I am happy with the way Apple has made Airplay available in tons of third party devices. So, I don't really care if Apple makes its own speakers, but with the purchase of Beats, I could see it as a possibility.

    I should mention that if you involve a computer, you can already get most of the things I mention above. However, a lot of people don't want to bother with installing Airfoil and they just want the simplist way of handling everything. Apple could make that very easy without much work at all.
  11. philipk macrumors 6502

    Jun 11, 2008
    When sound is processed digitally, there is always some delay. Each DAC (decoder) works differently and there can be a several millisecond delay differences between DAC's of different designs. Thus, you can have several wireless speakers in different rooms of your house and can hear that they are off sync.

    SONOS has factored this into their product. They deliberately introduce a slightly longer than average delay when transmitting the digital signal to their speakers. Then through the magic of digital processing, all the speakers on the same network are in perfect sync.

    There are many good choices in the market. SONOS is the best for me in spite of the high cost.

    Actually, they are really competing with built-in whole house systems which start at about $10,000. My cousin designs and installs such systems in million dollar homes. He said SONOS is the only (lower price) company using the same technology in their system. There is still a huge difference. The custom systems are built in and when designed properly are more seamless.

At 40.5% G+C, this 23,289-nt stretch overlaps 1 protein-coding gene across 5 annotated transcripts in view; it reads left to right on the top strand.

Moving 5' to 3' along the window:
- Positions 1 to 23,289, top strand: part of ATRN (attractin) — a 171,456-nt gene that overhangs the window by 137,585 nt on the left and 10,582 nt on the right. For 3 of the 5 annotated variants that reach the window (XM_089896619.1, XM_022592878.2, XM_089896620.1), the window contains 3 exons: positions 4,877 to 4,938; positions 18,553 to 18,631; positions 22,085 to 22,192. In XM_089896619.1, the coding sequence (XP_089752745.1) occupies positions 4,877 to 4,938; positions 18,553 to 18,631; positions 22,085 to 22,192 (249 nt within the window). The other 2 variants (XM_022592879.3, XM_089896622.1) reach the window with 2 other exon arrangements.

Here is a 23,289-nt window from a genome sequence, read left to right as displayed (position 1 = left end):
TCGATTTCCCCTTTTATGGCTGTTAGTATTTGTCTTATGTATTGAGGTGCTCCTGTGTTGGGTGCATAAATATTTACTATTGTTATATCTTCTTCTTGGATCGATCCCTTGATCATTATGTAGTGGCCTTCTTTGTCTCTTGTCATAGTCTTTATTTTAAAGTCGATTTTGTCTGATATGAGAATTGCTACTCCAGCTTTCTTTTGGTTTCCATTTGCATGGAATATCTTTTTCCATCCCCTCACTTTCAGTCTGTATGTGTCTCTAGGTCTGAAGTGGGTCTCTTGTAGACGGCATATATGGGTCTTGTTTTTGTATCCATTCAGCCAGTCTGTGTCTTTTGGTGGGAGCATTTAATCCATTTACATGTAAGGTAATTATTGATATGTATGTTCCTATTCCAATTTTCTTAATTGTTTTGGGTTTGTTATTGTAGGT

However, for those of us who can't afford a $10,000 to $20,000 system, the SONOS is a great system with high end electronics.
  12. Uofmtiger macrumors 68020


    Dec 11, 2010
    I have never noticed any syncing issues with Airfoil for music and they have some sort of video player with sync control for audio/video syncing.

    The WHAALE app, which does not use a computer (other than the iOS device) in the chain, gives you independent control of the delay for each speaker, so if you have syncing issues that are meaningful to you, you should be able resolve them.

    As I said, this would be very easy for Apple to update and make this possible without Airfoil or WHAALE, but it seems that they are content with how it works now.

    That being said, I am not surprised. They currently want you to use iTunes as your main music source and iTunes has multi-room audio built in. With them buying Beats, I do wonder if we will eventually see a change in the future, though.
  13. Attonine, Apr 30, 2015
    Last edited: Jun 7, 2015

    Attonine macrumors 6502a

    Feb 15, 2006
    Kent. UK
    Sonos all the way. The only real competitor to them at the moment is Bluesound, which can also stream 24bit HD audio, Sonos can't do that. Bluesound are more expensive though. If you go on any audiophile forums, you will see these two systems are pretty well respected SQ wise.

    Someone mentioned Naim Muso above, that's not in the same category, you're not going to buy 7 of them to put around your house, in the kitchen, bathroom etc. They are very, very good though.

    A lot of manufacturers are coming out with Streamer/amps at the moment. There are some very good options available at very good prices.
  14. MacInTO macrumors 65816


    Apr 25, 2005
    Canada, eh!
    I have literally discovered Airplay technology in the last few days. While trying to figure out how to get music from my Mac in the living room to play music in my home office down the hall.

    I received the Pioneer A1 XW-SMA1-K today and set it up in about ten minutes. Technically, it works pretty well so far. The sound is better than I expected from a $100 speaker ( The sound is good, but I'm not totally amazed - but I guess I shouldn't be for $100. I'm used to a certain sound which is from my 25+ year-old Paradigm speakers in my living room.